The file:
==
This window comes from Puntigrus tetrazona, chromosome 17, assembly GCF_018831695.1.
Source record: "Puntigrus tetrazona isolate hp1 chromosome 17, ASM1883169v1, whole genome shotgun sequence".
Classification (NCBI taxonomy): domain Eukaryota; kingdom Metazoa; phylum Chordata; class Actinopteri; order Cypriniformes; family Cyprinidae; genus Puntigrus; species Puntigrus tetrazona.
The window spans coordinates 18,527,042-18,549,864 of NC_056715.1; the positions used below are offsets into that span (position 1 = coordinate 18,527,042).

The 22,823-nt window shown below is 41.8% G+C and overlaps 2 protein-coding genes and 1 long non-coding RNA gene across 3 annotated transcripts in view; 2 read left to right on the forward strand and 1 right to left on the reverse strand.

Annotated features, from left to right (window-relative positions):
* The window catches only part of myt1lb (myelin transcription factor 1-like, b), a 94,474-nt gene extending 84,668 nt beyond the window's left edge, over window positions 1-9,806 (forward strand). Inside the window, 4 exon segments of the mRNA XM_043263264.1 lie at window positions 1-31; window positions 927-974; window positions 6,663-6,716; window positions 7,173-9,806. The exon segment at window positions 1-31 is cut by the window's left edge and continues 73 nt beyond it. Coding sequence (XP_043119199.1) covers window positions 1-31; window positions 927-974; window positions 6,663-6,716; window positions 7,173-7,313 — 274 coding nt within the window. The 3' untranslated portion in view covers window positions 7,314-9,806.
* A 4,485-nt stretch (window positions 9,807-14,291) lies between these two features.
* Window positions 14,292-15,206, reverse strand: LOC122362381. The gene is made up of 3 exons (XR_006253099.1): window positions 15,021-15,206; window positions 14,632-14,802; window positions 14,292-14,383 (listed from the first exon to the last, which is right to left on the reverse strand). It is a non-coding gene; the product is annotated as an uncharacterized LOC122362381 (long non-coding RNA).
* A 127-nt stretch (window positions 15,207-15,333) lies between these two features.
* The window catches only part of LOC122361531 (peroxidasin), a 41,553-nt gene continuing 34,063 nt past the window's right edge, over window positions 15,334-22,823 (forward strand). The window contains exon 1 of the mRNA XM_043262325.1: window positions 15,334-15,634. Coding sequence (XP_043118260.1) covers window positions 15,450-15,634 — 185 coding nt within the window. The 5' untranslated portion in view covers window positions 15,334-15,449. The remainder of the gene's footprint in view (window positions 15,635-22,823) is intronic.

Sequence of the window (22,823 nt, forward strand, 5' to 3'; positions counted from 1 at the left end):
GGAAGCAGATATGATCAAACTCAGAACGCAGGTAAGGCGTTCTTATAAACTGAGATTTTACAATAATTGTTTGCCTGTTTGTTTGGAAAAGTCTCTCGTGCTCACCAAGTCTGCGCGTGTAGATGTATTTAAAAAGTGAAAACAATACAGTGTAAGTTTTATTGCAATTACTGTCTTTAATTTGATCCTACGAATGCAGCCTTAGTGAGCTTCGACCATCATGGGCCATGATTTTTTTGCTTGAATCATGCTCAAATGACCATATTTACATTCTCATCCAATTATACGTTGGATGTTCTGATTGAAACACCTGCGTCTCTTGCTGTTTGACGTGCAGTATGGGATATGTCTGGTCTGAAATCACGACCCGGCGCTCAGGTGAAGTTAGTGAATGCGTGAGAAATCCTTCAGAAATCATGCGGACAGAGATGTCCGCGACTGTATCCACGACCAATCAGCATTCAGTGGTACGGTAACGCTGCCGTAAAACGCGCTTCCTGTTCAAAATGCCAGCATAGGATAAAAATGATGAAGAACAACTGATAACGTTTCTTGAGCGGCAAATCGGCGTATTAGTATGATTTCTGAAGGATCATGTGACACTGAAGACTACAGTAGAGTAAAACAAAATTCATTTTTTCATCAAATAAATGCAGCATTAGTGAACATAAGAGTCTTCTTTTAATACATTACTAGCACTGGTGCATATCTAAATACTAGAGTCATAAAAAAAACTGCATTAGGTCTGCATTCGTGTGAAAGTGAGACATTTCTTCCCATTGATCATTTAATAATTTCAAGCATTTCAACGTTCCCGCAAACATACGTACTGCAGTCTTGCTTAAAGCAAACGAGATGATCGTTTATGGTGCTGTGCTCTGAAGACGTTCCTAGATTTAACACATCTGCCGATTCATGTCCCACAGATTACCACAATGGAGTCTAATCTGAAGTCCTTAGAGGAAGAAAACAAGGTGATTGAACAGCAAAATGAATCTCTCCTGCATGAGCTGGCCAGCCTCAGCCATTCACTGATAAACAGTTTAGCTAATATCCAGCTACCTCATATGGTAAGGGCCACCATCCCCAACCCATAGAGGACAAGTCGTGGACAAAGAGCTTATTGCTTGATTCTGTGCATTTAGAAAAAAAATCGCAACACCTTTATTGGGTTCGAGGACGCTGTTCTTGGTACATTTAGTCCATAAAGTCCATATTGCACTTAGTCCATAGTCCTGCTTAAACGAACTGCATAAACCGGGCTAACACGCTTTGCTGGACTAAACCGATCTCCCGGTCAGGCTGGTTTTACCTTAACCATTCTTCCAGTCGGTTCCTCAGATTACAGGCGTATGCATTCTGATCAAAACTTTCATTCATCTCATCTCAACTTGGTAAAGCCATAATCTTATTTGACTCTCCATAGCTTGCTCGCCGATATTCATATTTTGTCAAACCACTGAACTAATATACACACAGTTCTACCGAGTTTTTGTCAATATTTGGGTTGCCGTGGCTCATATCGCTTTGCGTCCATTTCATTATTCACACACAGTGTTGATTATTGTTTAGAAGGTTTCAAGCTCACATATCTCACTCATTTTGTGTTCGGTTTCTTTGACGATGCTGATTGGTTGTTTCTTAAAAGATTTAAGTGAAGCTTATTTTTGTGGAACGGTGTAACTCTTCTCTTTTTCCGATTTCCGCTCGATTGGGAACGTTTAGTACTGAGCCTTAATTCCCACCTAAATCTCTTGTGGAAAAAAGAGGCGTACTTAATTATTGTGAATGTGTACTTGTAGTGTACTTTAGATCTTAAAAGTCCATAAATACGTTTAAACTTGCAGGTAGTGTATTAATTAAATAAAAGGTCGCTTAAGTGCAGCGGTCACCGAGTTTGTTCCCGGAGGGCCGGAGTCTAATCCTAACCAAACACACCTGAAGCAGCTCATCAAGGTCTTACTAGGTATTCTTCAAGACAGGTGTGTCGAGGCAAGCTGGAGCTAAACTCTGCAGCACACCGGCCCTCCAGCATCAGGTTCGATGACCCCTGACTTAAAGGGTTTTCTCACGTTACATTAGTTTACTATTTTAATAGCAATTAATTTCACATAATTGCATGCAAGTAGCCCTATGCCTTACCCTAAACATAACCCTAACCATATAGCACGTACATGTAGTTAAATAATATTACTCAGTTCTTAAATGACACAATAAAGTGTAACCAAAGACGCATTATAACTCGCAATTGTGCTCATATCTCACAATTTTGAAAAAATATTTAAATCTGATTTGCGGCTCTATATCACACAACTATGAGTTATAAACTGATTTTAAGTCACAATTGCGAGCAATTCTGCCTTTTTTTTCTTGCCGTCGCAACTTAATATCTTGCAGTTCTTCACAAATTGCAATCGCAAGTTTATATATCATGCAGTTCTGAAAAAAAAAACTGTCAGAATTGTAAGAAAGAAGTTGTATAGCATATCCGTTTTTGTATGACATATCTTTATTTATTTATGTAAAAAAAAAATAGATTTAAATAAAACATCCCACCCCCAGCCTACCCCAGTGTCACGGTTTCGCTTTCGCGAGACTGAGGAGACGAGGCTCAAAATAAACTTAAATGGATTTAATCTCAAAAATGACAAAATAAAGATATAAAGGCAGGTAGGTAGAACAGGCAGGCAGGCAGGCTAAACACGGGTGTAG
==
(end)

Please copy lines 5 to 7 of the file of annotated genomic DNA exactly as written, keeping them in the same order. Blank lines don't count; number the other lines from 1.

The 22,823-nt window shown below is 41.8% G+C and overlaps 2 protein-coding genes and 1 long non-coding RNA gene across 3 annotated transcripts in view; 2 read left to right on the forward strand and 1 right to left on the reverse strand.

Annotated features, from left to right (window-relative positions):
* The window catches only part of myt1lb (myelin transcription factor 1-like, b), a 94,474-nt gene extending 84,668 nt beyond the window's left edge, over window positions 1-9,806 (forward strand). Inside the window, 4 exon segments of the mRNA XM_043263264.1 lie at window positions 1-31; window positions 927-974; window positions 6,663-6,716; window positions 7,173-9,806. The exon segment at window positions 1-31 is cut by the window's left edge and continues 73 nt beyond it. Coding sequence (XP_043119199.1) covers window positions 1-31; window positions 927-974; window positions 6,663-6,716; window positions 7,173-7,313 — 274 coding nt within the window. The 3' untranslated portion in view covers window positions 7,314-9,806.